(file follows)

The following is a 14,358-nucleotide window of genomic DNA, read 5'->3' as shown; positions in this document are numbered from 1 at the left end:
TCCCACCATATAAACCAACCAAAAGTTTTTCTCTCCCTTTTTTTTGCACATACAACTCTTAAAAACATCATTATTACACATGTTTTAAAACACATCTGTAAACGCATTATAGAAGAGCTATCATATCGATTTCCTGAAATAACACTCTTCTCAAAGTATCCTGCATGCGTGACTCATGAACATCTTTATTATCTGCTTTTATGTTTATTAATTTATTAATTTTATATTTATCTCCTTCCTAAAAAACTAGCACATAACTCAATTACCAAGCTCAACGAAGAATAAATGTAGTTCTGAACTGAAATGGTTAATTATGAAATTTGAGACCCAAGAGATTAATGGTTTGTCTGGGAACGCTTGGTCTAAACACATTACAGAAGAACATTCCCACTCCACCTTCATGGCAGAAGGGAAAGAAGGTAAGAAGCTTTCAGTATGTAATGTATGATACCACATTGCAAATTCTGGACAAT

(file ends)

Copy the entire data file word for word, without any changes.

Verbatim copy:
The following is a 14,358-nucleotide window of genomic DNA, read 5'->3' as shown; positions in this document are numbered from 1 at the left end:
TCCCACCATATAAACCAACCAAAAGTTTTTCTCTCCCTTTTTTTTGCACATACAACTCTTAAAAACATCATTATTACACATGTTTTAAAACACATCTGTAAACGCATTATAGAAGAGCTATCATATCGATTTCCTGAAATAACACTCTTCTCAAAGTATCCTGCATGCGTGACTCATGAACATCTTTATTATCTGCTTTTATGTTTATTAATTTATTAATTTTATATTTATCTCCTTCCTAAAAAACTAGCACATAACTCAATTACCAAGCTCAACGAAGAATAAATGTAGTTCTGAACTGAAATGGTTAATTATGAAATTTGAGACCCAAGAGATTAATGGTTTGTCTGGGAACGCTTGGTCTAAACACATTACAGAAGAACATTCCCACTCCACCTTCATGGCAGAAGGGAAAGAAGGTAAGAAGCTTTCAGTATGTAATGTATGATACCACATTGCAAATTCTGGACAAT